4. Jump through my hoop
One of the darkest sides of ministry I have personally experienced is pastor's who play the game of jump through my hoop. If you don't do things their way or check off on their list, they will not use you. A number of years ago I wanted to talk to my then pastor about the calling I believed was on my life and his secretary told me to write a letter. I sent the letter in and never heard a thing. About six months later the pastor gave me a kind of halfway nod towards ministry during a noonday prayer service. An elder later told me that I was not being used because I did not smile a lot. In this particular church image was everything and obviously meant more than whether God had called me to ministry or not.
A few years after this I was speaking at a women's fellowship in a different church when the pastor walked in. The following Sunday he told the congregation that the women's speaker was anointed and she had another call but..... In other words, he recognized that God was calling me to ministry but he was waiting for me to jump through his hoops. I asked questions and did not march like a good soldier and he was waiting on me to fall in line. Sit in my seat, don't ask questions, give my tithes, travel with the pastor when he preached, sow financial seeds into him, etc.
5, Money Con Games
.After I graduated from an online theological seminary, they offered a ministerial license for a fee. At the end of each year, I had to renew the license by telling them what I had done in ministry in the past year. The fee continued to increase and I pondered that preachers who were licensed by their pastors did not have to send in a yearly fee or have their licensed revoked. I decided not to renew my license and a minister friend came from another state to ordain me. he said that ordination would open doors for me in ministry. In the meantime, my son and I began an outreach ministry together. One day he substituted for a preacher on a local radio station and the host told him that he was anointed and should get his own radio slot.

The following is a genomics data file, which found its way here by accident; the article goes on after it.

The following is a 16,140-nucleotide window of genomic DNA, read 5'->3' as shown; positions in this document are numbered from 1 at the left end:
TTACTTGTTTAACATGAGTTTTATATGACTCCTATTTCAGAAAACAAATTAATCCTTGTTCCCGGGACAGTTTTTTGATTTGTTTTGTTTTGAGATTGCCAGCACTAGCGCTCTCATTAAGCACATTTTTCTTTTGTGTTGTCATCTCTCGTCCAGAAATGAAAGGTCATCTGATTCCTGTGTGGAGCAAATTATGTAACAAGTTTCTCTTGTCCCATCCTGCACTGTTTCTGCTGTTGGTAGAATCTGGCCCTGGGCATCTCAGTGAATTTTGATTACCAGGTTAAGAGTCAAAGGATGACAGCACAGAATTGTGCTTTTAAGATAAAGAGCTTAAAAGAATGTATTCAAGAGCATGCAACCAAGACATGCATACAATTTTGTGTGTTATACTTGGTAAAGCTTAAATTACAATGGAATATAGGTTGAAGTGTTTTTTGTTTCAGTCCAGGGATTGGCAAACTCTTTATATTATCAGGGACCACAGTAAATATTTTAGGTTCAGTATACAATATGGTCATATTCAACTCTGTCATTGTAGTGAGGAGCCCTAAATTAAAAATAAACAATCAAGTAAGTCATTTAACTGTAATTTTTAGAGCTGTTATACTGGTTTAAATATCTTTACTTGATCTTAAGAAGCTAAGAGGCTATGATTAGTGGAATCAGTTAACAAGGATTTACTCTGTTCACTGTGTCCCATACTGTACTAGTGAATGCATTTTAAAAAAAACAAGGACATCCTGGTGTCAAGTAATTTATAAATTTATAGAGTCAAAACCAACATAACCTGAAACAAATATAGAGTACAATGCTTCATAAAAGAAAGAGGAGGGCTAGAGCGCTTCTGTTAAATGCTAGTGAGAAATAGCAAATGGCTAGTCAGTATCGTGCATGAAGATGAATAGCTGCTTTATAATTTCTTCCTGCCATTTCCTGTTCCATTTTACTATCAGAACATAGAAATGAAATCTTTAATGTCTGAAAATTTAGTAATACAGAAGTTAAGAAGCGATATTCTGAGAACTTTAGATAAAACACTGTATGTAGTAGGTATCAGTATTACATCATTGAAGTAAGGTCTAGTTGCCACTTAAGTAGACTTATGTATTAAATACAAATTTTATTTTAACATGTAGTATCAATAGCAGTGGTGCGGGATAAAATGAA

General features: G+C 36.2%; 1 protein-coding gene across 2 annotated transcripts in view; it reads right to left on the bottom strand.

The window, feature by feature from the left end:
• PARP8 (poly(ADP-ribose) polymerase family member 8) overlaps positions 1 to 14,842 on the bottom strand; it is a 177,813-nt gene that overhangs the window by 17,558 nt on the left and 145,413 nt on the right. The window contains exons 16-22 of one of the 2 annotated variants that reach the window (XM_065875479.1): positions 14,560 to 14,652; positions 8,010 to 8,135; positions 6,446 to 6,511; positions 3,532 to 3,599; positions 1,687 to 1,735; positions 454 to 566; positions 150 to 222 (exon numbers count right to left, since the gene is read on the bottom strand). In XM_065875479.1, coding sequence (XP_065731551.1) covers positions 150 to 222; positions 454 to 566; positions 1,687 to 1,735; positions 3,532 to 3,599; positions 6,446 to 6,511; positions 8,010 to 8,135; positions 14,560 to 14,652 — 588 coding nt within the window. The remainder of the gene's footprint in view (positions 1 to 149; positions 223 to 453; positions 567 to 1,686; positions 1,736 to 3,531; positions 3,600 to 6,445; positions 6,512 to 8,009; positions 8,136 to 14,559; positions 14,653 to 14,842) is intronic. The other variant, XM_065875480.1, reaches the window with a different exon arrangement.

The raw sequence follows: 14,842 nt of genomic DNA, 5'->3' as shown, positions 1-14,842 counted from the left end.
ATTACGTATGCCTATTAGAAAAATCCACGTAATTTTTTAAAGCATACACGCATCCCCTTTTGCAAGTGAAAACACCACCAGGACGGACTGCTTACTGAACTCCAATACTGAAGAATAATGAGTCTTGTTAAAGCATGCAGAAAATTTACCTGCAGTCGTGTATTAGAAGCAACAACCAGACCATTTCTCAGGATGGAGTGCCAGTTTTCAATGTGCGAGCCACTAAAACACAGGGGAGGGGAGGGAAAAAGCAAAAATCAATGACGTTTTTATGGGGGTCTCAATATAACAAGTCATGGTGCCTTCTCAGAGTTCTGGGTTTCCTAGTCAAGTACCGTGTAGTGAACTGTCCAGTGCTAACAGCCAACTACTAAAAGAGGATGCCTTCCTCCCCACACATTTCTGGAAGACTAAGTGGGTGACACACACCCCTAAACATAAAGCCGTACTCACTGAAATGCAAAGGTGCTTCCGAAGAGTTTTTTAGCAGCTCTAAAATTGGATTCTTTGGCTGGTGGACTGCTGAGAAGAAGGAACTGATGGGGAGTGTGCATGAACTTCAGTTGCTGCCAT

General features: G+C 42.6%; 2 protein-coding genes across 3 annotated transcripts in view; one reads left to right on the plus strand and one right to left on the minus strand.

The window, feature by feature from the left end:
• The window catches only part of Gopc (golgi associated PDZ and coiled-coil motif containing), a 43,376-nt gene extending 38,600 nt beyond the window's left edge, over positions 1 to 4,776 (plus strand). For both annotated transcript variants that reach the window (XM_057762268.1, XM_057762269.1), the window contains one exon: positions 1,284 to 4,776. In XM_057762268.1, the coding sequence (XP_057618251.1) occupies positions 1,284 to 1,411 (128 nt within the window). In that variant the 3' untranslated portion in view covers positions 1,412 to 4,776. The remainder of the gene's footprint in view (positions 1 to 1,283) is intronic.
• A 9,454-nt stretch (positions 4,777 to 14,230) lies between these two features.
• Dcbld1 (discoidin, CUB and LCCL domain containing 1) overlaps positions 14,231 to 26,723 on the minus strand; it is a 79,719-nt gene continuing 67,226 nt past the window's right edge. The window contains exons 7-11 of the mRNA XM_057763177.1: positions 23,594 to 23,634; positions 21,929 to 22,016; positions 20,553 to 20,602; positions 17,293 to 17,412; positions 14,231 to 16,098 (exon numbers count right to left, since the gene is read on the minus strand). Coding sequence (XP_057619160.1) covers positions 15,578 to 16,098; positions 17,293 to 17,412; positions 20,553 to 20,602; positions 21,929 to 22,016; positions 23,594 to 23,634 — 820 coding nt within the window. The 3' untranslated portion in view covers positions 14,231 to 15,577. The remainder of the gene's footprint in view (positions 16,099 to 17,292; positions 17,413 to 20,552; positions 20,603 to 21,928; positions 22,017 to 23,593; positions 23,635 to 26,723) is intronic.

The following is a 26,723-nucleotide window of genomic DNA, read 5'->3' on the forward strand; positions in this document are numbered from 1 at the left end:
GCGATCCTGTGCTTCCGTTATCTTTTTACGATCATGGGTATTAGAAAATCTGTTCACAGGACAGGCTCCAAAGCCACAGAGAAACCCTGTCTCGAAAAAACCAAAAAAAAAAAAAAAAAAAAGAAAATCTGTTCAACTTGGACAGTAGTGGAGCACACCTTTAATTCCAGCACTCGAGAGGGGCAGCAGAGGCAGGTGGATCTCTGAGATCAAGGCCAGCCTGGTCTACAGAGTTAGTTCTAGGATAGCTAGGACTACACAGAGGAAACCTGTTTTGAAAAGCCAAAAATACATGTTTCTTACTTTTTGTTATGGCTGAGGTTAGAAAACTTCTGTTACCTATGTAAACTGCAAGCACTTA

The radio station got their money, but the broadcast did not pay for itself as people did not send in donations. One man paid for half the time slot for six months and we are grateful, but when we decided to pull the plug, we were left owing a bill. Just recently, the minister who ordained me sent me a letter saying he was revoking my ordination because I had not given him tithes or supported him financially. I had no idea that any of this mess went on in ministry until now. If you are in any type of ministry, consider these five points. !. Keep your word, don't promise if you have no intention of following through. 2. Don't manipulate preachers to get money for your own purposes, 3. Don't demand that those called by God jump through your hoops before you license them. 4. .Listen to the Holy Spirit because the single preacher or female minister might be His choice for you. 5. Don't be a respecter of persons. Welcome, all clergy who visit your church. Treat them as you would desire to be treated.
This content is accurate and true to the best of the author’s knowledge and is not meant to substitute for formal and individualized advice from a qualified professional.
© 2019 Cheryl E Preston